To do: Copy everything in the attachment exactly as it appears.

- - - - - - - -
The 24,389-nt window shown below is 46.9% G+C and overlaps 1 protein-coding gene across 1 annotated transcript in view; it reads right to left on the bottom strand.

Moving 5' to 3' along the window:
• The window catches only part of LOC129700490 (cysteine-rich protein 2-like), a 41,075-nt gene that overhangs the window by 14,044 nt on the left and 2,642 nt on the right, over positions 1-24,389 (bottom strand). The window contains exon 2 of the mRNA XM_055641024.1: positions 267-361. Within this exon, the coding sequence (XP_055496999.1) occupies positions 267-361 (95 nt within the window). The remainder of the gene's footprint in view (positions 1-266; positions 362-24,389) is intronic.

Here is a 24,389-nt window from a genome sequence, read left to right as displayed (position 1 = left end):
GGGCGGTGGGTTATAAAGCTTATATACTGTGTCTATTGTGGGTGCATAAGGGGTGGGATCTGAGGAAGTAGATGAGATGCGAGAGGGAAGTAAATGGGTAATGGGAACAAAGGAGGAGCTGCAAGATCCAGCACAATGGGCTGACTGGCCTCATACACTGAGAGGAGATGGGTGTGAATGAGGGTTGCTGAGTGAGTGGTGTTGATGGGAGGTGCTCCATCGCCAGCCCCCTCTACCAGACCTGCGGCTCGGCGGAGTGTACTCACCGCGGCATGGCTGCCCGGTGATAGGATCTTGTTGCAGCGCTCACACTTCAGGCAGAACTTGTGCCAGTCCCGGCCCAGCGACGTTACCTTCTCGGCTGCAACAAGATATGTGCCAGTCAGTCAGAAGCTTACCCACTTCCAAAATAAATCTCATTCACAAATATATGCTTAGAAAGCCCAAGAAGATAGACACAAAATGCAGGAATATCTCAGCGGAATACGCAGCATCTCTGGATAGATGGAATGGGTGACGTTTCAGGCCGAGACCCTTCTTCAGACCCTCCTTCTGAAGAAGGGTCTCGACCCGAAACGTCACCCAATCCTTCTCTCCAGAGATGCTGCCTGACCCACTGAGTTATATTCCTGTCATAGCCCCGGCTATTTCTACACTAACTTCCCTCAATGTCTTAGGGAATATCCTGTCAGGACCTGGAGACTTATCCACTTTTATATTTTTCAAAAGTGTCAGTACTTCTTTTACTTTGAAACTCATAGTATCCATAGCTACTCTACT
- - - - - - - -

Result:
The 24,389-nt window shown below is 46.9% G+C and overlaps 1 protein-coding gene across 1 annotated transcript in view; it reads right to left on the bottom strand.

Moving 5' to 3' along the window:
• The window catches only part of LOC129700490 (cysteine-rich protein 2-like), a 41,075-nt gene that overhangs the window by 14,044 nt on the left and 2,642 nt on the right, over positions 1-24,389 (bottom strand). The window contains exon 2 of the mRNA XM_055641024.1: positions 267-361. Within this exon, the coding sequence (XP_055496999.1) occupies positions 267-361 (95 nt within the window). The remainder of the gene's footprint in view (positions 1-266; positions 362-24,389) is intronic.

Here is a 24,389-nt window from a genome sequence, read left to right as displayed (position 1 = left end):
GGGCGGTGGGTTATAAAGCTTATATACTGTGTCTATTGTGGGTGCATAAGGGGTGGGATCTGAGGAAGTAGATGAGATGCGAGAGGGAAGTAAATGGGTAATGGGAACAAAGGAGGAGCTGCAAGATCCAGCACAATGGGCTGACTGGCCTCATACACTGAGAGGAGATGGGTGTGAATGAGGGTTGCTGAGTGAGTGGTGTTGATGGGAGGTGCTCCATCGCCAGCCCCCTCTACCAGACCTGCGGCTCGGCGGAGTGTACTCACCGCGGCATGGCTGCCCGGTGATAGGATCTTGTTGCAGCGCTCACACTTCAGGCAGAACTTGTGCCAGTCCCGGCCCAGCGACGTTACCTTCTCGGCTGCAACAAGATATGTGCCAGTCAGTCAGAAGCTTACCCACTTCCAAAATAAATCTCATTCACAAATATATGCTTAGAAAGCCCAAGAAGATAGACACAAAATGCAGGAATATCTCAGCGGAATACGCAGCATCTCTGGATAGATGGAATGGGTGACGTTTCAGGCCGAGACCCTTCTTCAGACCCTCCTTCTGAAGAAGGGTCTCGACCCGAAACGTCACCCAATCCTTCTCTCCAGAGATGCTGCCTGACCCACTGAGTTATATTCCTGTCATAGCCCCGGCTATTTCTACACTAACTTCCCTCAATGTCTTAGGGAATATCCTGTCAGGACCTGGAGACTTATCCACTTTTATATTTTTCAAAAGTGTCAGTACTTCTTTTACTTTGAAACTCATAGTATCCATAGCTACTCTACT